April 26, 2020
The Third Sunday of Easter
The Second Sunday After Easter
The Holy and Great Martyr St. George
Christ is Risen! He is Truly Risen! We continue to glory in Our Lord’s Holy Resurrection as we stand in the shadow of the Easter candle. The Holy and Glorious season of Easter will reach its culmination and wondrous conclusion on the Solemnity of Pentecost – May 31st. And Easter is made more joyous as we celebrate the liturgical commemorations of the saints. Last week we kept on Thursday, April 23rd, the Feast of St. George, on April 25th the Feast of St. Mark, and today on April 26th the Feast of Our Lady of Good Counsel. For our meditation of today I would like to turn our attention to St. George.
Before I do so, however, may I once again express sincere gratitude to all of you who have been so generous to our parish at the time of Easter. Many of you know that it is not my strong point to speak of finances. That is why it was difficult for me to have written that appeal letter in Easter week. Nonetheless, you have responded with the generosity for which St. Paul’s is well known. There is an old saying that Man proposes, and God disposes. Just a few short weeks ago I wrote thanking you for your overwhelming generosity at Christmas. I wrote to you that our Christmas collection was the largest we have ever had in the history of the parish. Yet in an instant everything changed. And so, we must put our trust in Our Lord. After all, if we cannot trust one who died and rose again, whom can we trust? Jesus, I trust in You! I never have anxiety about finances, because as my confessor and mentor, the late Msgr. McDonald always said to me, God will take care of your parish financially. You just do everything for His glory. Our finances will be as God wants them to be. May I humbly ask that you return the Mother’s Day envelopes either in the mail or by putting them in the basket in the narthex of the Church. May God reward you in these unprecedented times.
St. George is one of the most important saints in the life of the Church. He is the patron of England, of Russia, of Greece, and of Turkey. He is one of the Fourteen Holy Helpers. The Fourteen Holy Helpers are a group of saints who are renowned for their powerful intercession. St. Christopher is among them as is St. Blaise, invoked for ailments of the throat, and St. Erasmus, invoked for disease of the liver. St. George is invoked for deliverance from plague and is therefore a great intercessor in these days. In fact a great plague devastated Europe from 1346 to 1349. It is called the Black Death. And among its symptoms were the turning black of the tongue,, parching of the throat, violent headache, fever, and boils on the abdomen The malady attacked its victims suddenly, bereft them of reason, and caused death in a few hours, so that many died without the last Sacraments.Fear caused many attacks and disrupted family and social life. To all appearances the disease was incurable. But eh great St. George was invoked and soon healing, and health returned. We must invoke his powerful protection in these times.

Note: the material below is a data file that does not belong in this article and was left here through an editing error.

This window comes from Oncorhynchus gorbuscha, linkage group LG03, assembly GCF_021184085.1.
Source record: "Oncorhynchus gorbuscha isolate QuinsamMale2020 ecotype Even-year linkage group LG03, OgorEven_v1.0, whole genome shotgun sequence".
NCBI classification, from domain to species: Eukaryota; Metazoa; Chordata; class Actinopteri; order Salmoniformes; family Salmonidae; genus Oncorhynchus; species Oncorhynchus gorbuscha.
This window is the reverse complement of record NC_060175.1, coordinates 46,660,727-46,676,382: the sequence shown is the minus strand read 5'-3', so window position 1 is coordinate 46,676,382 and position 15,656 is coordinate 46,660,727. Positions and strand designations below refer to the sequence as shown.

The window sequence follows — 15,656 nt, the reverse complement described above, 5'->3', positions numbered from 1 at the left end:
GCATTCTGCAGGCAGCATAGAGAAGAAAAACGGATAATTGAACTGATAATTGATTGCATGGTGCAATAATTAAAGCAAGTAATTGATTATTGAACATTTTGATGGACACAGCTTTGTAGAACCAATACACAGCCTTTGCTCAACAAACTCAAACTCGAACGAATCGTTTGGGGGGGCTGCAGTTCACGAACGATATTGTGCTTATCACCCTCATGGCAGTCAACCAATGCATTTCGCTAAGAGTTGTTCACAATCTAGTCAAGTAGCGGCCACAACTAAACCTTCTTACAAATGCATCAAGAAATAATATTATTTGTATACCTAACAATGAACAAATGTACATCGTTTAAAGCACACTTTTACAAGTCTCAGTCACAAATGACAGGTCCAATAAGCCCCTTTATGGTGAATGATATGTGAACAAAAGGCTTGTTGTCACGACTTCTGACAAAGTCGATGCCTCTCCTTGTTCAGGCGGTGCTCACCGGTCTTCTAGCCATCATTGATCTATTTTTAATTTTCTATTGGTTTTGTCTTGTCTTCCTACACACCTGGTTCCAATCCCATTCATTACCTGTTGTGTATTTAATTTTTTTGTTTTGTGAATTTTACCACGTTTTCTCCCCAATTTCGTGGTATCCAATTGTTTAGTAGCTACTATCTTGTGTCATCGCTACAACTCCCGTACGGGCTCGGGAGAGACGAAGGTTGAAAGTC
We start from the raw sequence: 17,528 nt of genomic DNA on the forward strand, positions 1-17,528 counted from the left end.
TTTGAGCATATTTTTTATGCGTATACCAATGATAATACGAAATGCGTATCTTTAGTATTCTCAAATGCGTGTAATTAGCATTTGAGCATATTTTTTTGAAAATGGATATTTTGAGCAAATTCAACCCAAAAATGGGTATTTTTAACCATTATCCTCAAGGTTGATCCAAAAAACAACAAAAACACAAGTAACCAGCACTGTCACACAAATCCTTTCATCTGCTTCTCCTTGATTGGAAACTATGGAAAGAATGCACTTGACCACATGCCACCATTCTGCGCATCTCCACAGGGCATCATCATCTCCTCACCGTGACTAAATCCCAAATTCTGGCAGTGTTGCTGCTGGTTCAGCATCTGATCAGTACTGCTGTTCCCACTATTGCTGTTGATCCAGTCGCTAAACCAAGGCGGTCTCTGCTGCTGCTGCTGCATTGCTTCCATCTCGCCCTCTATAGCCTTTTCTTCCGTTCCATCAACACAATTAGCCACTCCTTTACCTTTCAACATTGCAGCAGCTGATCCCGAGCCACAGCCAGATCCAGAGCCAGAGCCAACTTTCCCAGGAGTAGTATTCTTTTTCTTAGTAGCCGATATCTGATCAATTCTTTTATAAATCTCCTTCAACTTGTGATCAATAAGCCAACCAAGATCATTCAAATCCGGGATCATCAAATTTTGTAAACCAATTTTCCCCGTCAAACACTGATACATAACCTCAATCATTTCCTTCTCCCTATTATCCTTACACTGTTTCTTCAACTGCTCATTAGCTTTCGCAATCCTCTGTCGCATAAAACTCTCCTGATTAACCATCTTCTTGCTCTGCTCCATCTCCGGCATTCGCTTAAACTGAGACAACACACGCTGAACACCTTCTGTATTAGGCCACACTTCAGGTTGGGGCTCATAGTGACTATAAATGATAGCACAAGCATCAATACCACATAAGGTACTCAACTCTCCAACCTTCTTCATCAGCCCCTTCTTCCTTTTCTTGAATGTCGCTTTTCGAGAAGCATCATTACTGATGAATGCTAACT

God is wonderful in His saints: the God of Israel is He who will give power and strength to His people. Blessed be God. – Psalm 67:36
St. George is the patron of the Spanish province of Aragon and to this day it is the custom for children to make First Holy Communion on his Feastday in that province. The Cross of St. George is a red cross on a white field and it is the flag of England. We see it in the Union Jack. There are more Churches named for St. George than for any other saint. He is the patron of the Order of the Garter and of the Constantinian Order of St. George. He is the patron of all soldiers, and all scouts. George was a soldier of the Imperial Roman Army and was martyred at the beginning of the fourth century. This was the period right before the conversion of the Emperor Constantine and, ironically, was the time of fiercest persecution of the Church. In Rome this day would normally be a holiday with all employees having a day off because it is the Name Day of the Pope, Jorge Mario Bergoglio.
George is always pictured riding a white horse and slaying a dragon while a maiden is in the corner whom he rescues. Actually, this is a symbolic depiction of our great martyr. Through his martyrdom he slays the dragon who is, of course, satan, the ancient enemy of our race. The Empress Theodosia was so impressed with George’s courage that she herself sought baptism. She is the maiden in the picture.
You fought the good fight with faith,
O Martyr of Christ, George.
You exposed the perversion of the persecutors
And offered an acceptable sacrifice to God.
Therefore you also received a crown of victory
And through your prayers O Holy One,
Obtained the forgiveness of sins for all.
-from the Byzantine LiturgyIronically, I am writing this article on Saturday April 25th. In these days we do not have deadlines since the bulletin is published online only. Today would have been First Holy Communion Day for our little ones. What a beautiful day it would have been for First Holy Communion. But our faith tells us that God permits evil, only to bring forth greater good
Dear Little Ones who would have made First Holy Communion today at St. Paul’s. Do not be sad, for our tears will be turned into joy. And soon you will receive Our Lord with the purity, humility, love and devotion with which His Most Holy Mother received Him, with the spirit and the fervor of the saints!
We remind you that until the state is reopened we will have exposition of the Most Blessed Sacrament from 9AM until 12Noon each Sunday and then again at 3PM with the singing of the Chaplet of the Divine Mercy.
In Jesus and Mary,
Monsignor James F. Pereda